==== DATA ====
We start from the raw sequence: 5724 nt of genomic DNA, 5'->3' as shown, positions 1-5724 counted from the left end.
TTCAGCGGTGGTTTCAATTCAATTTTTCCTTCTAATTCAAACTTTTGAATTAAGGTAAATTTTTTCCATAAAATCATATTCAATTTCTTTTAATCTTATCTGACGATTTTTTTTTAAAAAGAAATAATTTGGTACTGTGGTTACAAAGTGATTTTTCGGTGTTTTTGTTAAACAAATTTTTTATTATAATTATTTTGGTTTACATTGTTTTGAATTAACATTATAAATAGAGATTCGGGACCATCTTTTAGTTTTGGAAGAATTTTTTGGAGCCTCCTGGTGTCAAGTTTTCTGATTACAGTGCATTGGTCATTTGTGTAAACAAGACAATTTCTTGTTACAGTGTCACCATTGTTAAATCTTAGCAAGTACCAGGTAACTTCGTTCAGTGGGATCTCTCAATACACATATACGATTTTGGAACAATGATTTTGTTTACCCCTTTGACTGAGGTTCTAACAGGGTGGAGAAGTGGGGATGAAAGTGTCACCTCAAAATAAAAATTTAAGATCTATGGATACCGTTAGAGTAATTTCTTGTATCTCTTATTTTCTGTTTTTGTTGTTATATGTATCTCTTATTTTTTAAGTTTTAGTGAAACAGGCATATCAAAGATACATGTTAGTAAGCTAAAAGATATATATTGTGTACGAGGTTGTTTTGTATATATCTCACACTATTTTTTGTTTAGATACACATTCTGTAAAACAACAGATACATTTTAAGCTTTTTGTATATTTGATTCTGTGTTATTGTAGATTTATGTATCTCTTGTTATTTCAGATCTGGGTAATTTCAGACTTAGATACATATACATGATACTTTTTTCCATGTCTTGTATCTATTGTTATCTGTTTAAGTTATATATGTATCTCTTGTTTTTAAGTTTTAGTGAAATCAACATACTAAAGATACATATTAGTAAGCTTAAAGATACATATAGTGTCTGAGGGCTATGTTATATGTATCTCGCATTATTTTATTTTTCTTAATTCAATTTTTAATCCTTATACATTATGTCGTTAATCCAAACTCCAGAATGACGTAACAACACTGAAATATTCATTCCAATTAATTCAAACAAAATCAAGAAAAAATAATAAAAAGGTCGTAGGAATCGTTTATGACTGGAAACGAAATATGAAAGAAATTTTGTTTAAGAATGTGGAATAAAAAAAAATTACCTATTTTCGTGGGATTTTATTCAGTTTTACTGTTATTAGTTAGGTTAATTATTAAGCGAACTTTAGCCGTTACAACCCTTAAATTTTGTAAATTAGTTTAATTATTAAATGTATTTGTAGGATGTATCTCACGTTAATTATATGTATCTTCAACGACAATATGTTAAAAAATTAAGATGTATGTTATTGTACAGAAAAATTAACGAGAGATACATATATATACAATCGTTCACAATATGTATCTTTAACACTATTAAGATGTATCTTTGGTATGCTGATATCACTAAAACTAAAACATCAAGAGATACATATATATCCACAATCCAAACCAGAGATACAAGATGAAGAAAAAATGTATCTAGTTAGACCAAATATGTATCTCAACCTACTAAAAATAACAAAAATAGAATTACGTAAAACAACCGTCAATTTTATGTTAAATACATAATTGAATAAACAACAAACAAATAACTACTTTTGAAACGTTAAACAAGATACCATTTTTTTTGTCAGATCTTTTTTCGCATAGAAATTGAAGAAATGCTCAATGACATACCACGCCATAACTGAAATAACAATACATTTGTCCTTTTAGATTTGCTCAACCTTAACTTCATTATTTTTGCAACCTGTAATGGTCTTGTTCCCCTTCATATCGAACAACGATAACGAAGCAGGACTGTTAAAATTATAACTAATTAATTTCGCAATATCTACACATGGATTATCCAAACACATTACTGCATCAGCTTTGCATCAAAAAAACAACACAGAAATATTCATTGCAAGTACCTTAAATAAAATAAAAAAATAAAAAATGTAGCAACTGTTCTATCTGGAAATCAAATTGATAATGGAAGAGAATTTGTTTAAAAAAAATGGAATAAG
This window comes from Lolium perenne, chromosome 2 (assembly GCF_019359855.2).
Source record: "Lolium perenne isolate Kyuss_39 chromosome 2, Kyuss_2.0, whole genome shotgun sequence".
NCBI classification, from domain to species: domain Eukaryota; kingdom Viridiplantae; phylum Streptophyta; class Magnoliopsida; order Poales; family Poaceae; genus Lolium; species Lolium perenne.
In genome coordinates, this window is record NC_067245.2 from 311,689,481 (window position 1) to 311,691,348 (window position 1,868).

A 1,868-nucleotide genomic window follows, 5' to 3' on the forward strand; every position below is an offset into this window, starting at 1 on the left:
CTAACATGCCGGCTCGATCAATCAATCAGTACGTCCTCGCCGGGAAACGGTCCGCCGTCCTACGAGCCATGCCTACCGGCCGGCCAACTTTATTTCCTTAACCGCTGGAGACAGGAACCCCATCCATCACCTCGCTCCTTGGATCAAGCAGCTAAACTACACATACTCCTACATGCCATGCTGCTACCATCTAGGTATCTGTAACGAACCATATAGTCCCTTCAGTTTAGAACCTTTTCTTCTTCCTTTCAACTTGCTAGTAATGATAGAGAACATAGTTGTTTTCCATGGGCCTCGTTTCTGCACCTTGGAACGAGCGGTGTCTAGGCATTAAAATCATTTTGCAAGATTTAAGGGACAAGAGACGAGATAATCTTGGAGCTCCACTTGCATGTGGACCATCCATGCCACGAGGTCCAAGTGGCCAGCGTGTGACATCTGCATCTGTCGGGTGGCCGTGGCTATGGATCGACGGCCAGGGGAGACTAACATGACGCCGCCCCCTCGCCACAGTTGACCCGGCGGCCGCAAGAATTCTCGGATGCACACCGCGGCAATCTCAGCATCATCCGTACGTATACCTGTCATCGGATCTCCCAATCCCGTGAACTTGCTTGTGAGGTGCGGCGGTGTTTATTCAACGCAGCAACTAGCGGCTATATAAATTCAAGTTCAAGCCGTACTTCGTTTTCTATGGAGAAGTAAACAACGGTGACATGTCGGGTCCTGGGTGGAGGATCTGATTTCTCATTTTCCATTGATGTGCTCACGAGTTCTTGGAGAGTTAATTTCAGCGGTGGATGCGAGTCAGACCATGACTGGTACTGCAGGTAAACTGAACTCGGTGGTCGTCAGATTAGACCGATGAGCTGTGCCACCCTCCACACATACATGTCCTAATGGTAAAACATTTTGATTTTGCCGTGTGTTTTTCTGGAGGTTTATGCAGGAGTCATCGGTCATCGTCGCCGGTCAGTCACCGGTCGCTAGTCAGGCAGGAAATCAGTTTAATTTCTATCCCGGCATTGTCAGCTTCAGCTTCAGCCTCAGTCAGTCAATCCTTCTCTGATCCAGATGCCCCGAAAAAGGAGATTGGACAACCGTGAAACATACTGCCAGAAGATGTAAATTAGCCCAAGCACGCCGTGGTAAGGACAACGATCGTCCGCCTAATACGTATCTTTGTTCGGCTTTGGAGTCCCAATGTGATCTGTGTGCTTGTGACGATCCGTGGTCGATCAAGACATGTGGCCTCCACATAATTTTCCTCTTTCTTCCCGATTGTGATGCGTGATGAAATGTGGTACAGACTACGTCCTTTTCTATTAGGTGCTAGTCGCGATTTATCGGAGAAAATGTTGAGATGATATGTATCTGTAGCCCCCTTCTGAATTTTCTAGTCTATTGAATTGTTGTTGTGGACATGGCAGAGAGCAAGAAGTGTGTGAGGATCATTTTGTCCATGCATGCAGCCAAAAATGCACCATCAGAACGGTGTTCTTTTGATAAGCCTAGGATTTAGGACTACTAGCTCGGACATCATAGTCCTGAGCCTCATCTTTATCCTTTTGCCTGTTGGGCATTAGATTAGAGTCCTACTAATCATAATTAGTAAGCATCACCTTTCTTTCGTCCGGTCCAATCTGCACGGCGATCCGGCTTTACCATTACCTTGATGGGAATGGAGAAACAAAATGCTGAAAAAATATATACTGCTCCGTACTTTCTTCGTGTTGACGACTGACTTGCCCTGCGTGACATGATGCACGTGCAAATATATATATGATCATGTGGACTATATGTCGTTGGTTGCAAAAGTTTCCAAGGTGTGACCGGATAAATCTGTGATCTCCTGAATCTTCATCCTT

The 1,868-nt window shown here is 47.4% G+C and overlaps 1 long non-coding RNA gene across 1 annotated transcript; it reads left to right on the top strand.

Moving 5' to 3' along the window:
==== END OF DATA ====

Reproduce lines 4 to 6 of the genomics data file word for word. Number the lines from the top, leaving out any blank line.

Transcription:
Source record: "Lolium perenne isolate Kyuss_39 chromosome 2, Kyuss_2.0, whole genome shotgun sequence".
NCBI classification, from domain to species: domain Eukaryota; kingdom Viridiplantae; phylum Streptophyta; class Magnoliopsida; order Poales; family Poaceae; genus Lolium; species Lolium perenne.
In genome coordinates, this window is record NC_067245.2 from 311,689,481 (window position 1) to 311,691,348 (window position 1,868).